Beauty is often defined as a subjective feature of things which makes these objects enjoyable to see. Such items may include sunsets, landscapes, humans and art. Beauty, along with taste and art, is the most significant part of aesthetics, arguably the most important branch of applied philosophy. Philosophical aesthetics has its roots in aesthetic studies. It is concerned with how beauty is defined by humans in their interaction with the world and each other.
Philosophy of aesthetics considers beauty to be the subjective experience of pleasure in the perfection of a work of art or in the arrangement of parts in a human body. These theories consider beauty to be universal but also particular to the culture and era in which a particular object is considered art. For example, a bowl of fruit would be appreciated in America as much as it would be in Egypt, although both cultures could equally claim to have invented the bowl. Aesthetic theories also consider that beauty is dependent upon the observer, that what may be beautiful to you may not be beauty to me, and that beauty can be learned. Aesthetic theories consider that beauty is a mental construct and that one can learn to appreciate beauty in different situations.
In terms of understanding the beauty across time and space, philosophers have suggested that beauty exists in nature, and that it is an essential characteristic of living things. Aristotle argued that the essential characteristic of a thing is its form and that beauty is a form defined by comparison to other things. Aristotle argued that all things have a form, and therefore all things are beautiful. However, some disagree with Aristotle’s view that beauty is an essential characteristic of all things and they think that beauty exists independent of the form of things.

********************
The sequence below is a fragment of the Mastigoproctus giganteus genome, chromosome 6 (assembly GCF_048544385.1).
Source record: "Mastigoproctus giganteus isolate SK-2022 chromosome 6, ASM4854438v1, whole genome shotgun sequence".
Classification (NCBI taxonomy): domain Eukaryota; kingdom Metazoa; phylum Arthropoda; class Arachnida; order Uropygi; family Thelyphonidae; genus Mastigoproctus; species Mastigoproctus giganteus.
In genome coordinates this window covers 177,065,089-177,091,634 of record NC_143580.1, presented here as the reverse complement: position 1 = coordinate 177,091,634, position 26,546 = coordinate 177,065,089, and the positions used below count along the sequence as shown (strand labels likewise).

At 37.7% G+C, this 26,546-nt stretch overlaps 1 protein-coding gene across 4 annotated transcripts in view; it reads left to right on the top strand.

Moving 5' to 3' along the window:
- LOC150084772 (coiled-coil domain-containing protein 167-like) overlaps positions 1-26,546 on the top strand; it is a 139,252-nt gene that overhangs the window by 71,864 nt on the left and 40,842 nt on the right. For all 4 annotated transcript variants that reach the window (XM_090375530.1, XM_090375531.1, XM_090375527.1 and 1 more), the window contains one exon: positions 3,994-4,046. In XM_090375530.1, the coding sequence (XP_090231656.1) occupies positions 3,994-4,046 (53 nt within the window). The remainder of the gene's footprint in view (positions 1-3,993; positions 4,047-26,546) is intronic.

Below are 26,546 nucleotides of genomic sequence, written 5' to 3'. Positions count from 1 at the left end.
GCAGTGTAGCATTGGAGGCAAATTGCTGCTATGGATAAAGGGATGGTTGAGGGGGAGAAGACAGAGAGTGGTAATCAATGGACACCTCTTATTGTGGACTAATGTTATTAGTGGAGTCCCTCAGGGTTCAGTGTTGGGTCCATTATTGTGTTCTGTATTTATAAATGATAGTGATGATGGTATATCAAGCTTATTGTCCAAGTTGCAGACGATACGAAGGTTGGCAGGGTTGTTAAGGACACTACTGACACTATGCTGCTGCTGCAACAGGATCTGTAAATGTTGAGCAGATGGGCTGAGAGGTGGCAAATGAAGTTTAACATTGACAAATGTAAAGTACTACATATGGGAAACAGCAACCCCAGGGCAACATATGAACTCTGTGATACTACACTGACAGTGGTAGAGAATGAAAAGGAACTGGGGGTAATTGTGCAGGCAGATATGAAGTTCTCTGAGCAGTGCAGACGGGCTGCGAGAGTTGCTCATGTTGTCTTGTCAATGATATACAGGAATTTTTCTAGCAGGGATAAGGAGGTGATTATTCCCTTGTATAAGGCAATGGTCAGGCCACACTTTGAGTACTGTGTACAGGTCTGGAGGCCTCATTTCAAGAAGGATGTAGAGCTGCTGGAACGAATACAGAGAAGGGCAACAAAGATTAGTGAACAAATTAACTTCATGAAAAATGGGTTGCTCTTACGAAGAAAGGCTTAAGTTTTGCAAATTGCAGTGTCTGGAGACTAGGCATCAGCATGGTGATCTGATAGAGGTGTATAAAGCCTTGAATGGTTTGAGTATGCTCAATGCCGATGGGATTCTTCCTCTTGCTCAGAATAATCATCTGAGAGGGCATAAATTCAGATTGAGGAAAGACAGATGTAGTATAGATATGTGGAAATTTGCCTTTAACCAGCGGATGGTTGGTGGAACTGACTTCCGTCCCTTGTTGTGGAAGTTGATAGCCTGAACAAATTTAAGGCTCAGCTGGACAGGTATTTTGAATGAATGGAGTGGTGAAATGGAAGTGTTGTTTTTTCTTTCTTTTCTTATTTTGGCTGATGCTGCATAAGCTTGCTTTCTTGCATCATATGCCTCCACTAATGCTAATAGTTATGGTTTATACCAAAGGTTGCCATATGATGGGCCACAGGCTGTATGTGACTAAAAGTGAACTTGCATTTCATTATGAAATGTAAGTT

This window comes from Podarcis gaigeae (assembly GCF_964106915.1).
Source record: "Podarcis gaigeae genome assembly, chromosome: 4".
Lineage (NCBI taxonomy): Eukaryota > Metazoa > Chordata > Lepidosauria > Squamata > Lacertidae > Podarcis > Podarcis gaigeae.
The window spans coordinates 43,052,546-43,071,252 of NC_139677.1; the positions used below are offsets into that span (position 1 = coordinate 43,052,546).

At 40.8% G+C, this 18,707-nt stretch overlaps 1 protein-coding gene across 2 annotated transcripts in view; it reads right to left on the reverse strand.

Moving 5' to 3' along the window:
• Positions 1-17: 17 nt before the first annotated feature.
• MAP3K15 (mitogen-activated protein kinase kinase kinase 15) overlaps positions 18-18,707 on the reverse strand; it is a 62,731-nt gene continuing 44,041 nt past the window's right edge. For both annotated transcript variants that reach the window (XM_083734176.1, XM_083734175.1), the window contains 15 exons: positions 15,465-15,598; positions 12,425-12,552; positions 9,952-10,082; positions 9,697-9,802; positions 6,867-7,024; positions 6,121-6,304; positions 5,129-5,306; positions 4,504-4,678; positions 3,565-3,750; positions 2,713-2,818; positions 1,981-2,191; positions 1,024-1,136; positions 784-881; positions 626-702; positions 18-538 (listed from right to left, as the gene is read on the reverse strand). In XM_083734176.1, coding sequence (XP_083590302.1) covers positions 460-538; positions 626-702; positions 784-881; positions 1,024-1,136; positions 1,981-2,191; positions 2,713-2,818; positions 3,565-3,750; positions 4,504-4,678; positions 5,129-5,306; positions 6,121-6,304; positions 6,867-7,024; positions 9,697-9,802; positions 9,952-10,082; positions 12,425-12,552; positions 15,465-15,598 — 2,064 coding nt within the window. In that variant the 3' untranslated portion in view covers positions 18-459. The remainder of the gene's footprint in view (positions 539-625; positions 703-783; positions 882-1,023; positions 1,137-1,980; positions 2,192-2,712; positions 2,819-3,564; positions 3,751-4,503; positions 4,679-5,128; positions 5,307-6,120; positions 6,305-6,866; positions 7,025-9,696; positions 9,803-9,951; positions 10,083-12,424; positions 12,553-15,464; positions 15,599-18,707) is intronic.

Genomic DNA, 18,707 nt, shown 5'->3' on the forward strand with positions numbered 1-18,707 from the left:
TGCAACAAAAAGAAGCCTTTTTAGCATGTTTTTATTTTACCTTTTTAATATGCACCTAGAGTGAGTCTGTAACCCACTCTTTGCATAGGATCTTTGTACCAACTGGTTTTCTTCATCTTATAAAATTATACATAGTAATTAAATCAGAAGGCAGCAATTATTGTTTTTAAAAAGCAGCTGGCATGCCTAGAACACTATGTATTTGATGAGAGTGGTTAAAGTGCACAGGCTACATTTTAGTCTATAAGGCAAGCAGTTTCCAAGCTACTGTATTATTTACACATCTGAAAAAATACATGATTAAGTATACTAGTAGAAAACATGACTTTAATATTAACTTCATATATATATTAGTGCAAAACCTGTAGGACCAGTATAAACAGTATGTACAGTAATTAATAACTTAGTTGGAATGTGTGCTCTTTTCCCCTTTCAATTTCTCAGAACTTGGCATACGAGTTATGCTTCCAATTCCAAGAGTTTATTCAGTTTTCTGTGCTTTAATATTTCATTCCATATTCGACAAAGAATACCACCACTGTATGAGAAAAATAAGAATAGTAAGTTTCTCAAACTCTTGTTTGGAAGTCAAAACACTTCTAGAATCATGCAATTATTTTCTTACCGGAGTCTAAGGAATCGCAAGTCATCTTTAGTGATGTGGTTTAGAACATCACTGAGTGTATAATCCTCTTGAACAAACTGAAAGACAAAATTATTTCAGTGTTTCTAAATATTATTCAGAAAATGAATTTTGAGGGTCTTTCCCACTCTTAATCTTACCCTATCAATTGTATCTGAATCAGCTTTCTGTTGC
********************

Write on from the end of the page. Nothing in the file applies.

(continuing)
According to some, beauty is the only quality that we can truly measure and define. Others argue that beauty is something that only humans can perceive or know about; that there is no way to really know beauty. Descartes argued against this idea saying that beauty is a mental reality, and that physical beauty exists independent of human perception. Descartes went on to say that it is a fact of our brains that the skin deep is more beautiful than the outer skin.
With the advent of the internet and technology, we are now able to connect with others around the world and share our opinions and views on beauty. Internet users who post their ideas on the internet can share their thoughts on beauty through various mediums such as blogs, forums, and social media websites such as Facebook. Internet users can participate in online conversations, create new online friendships, and even search for beauty products, trends, and reviews related to beauty.
In our present day society, beauty is often associated with one’s economic class, culture, and gender. There are beauty stereotypes that are prevalent in our media, and beauty norms which may vary depending on culture and religion. It is important to consider these factors when defining beauty because beauty should not be equated to one’s sex, and should instead be equal to one’s appearance.